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3 Big Tech Brands Born from Niche Marketing

Want to know why your business is not taking off? It's probably because you don't have a niche.

If you try to please everyone then you please no one. That's what the affluent Madison Avenue marketing executives told me.

Marketing is bilateral. You have grift marketing and niche marketing.

Grift marketing is like the "fidget spinner frenzy" for drop shippers. Or the so-called "hoverboards." Reselling toys is a lucrative business in and of itself. Grift marketing draws its cash flow from proven products. The grifter need only wiggle in somewhere and be a middleman in the transaction.

But products that are proven more often than not, follow niche marketing.

(If you need a few hustles check out our Money section)


Amazon Robot Mascot

Amazon deserves its seat of primacy. Amazon understands the phenomenon of SPEED and EASE.

Ordering from Amazon is enjoyable because your packages arrive quickly. You open so many packages that it feels like Christmas and now you're addicted to Amazon.

And their payment system is lightning-fast. It's so easy to buy on Amazon that it's frightening.

The other day their algorithm put together a bundle of products for me based on the item I was browsing and suggested them at the bottom of the page. They also mastered UPSELLING.

But none of these would happen until later...

How did Amazon begin?

As a book company.

Today, bookstores are going out of business and Amazon is the reason why. If Amazon tried to do then what they do now they would have failed. They first had to master getting something as simple as a book to their customers with SPEED AND EASE.

Trying to do everything would have been impossible. But by focusing on managing the little, they learned how to manage the gigantic.

Niche marketing conserves dollars and time. Let's call this Promotional Potency.

The greatest of BIG TECH were all founded on niche marketing.

Facebook (Meta)

Meta robot mascot

Meta is a multinational corporation, thanks to their advertising platform which was frankly accused of being spyware. Facebook is (was?) listening to your real-life conversations.

But Meta had humble beginnings on a college campus. I remember when you couldn't get on Facebook unless you had a @edu email address.

The application was designed for college students to communicate with each other. Now, it's something grandma uses to stay in contact with family or post twerk videos. Get it, granny! LOL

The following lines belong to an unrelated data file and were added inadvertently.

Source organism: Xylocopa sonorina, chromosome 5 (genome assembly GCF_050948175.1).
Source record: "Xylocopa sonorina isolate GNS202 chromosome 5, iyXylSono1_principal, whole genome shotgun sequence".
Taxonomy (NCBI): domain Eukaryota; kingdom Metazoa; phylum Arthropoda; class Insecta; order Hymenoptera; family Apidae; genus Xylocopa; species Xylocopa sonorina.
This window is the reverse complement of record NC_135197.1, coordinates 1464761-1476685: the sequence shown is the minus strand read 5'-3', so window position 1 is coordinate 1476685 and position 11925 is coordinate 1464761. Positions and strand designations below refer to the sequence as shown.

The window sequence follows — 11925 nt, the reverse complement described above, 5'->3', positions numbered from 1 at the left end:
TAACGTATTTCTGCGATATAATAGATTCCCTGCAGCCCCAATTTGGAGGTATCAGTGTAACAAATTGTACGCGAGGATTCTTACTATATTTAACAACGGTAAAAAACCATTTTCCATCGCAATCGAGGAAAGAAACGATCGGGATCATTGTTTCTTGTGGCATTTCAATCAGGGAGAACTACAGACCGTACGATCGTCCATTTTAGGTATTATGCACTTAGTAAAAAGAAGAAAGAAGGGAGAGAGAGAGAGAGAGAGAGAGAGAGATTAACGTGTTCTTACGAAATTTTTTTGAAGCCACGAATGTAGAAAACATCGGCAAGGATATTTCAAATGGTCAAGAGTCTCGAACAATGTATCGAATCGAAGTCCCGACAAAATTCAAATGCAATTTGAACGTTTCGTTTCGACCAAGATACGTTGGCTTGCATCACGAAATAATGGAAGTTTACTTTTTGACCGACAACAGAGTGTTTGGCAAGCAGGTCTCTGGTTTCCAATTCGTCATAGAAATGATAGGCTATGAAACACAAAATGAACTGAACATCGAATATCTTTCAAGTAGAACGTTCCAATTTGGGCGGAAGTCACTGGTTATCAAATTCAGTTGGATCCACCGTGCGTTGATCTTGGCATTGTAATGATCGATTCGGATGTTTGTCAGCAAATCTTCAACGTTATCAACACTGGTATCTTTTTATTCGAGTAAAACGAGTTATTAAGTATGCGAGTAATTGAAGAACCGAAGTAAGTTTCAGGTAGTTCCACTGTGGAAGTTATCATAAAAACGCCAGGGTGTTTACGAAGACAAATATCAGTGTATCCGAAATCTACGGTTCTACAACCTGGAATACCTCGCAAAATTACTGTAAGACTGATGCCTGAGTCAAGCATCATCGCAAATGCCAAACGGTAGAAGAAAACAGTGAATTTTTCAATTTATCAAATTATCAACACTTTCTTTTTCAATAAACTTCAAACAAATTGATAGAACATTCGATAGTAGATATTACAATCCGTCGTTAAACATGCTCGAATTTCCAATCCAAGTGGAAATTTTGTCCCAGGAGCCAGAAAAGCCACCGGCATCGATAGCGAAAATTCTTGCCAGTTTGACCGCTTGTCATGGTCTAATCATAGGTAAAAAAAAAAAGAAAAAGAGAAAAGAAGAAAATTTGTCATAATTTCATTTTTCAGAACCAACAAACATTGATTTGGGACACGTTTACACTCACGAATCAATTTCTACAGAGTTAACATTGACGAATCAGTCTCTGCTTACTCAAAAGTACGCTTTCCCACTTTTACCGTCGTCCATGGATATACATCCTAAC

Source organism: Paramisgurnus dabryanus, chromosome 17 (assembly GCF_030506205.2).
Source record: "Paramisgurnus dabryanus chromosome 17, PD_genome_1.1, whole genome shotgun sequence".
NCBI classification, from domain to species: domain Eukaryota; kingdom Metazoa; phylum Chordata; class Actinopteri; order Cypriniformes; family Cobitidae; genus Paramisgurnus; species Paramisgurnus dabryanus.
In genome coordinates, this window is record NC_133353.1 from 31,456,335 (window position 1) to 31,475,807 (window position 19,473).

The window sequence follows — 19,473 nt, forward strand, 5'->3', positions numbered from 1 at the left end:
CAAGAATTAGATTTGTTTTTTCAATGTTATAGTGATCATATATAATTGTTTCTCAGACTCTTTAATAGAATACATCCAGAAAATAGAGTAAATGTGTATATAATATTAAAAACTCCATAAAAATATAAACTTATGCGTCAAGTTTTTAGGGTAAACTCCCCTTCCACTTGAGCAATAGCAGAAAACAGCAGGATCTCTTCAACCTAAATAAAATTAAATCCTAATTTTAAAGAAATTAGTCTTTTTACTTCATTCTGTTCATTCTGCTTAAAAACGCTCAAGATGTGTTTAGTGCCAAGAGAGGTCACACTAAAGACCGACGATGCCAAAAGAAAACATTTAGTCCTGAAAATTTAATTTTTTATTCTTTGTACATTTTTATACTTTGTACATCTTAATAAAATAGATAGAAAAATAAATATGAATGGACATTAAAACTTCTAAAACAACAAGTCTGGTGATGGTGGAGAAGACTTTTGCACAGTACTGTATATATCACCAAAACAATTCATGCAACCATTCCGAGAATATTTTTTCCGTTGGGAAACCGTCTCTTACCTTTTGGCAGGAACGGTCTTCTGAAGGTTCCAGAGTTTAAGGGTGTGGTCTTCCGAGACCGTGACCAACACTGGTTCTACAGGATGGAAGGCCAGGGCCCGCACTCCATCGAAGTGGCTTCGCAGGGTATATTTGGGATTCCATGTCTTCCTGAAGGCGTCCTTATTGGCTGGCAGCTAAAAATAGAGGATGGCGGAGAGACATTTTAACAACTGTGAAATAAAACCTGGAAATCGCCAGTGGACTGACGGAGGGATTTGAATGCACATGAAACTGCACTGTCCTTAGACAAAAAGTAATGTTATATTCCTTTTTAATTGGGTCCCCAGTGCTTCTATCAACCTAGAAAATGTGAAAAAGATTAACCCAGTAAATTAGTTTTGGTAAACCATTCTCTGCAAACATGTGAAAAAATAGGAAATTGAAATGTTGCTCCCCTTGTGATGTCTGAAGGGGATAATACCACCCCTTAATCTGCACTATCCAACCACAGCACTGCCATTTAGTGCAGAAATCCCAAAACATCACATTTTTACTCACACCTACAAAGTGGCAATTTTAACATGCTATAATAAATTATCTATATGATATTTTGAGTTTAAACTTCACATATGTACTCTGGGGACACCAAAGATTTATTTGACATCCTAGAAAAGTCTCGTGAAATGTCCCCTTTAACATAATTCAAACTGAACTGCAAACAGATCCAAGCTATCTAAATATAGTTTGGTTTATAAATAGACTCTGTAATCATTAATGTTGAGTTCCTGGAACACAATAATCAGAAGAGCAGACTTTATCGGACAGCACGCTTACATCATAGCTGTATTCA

Niche marketing could also be termed Exclusivity Marketing. By catering to a particular group by default you exclude others. Exclusivity often creates a higher perceived value and piques curiosity.

People in the excluded group may draw feelings of envy and either join you or become trolls. Both are great for business if you know how to use them. "How to use trolls for profit" is in my Twitter Manifesto.


Google robot mascot

Before Google there was Yahoo! At one point Yahoo! was worth $125 billion. Verizon bought it for about $4.5 billion. Yahoo! had the opportunity to buy Google but dropped the ball.

Google followed the rule of niche marketing. Their original landing page only displayed a search bar, a submit button, and five links. Today, has nine links. But the homepage is absolutely bare.

However, Google now owns YouTube. These are the number one and two search engines in the world. By focusing on search Google dominated many other spaces, like email. And they even dominated that space with SPEED AND EASE.

With data, they have also been able to sell your life to brands.

Google controls access to information. This power with worth more than the current valuation of Google. When you control the information you control...

Anyway, the moral of the story is niche marketing.

When you try to target everyone you're not special. Nothing about you is memorable. Consider your brand to be boring.

If you're having trouble finding a niche, try to think about who your brand is NOT for and go from there.

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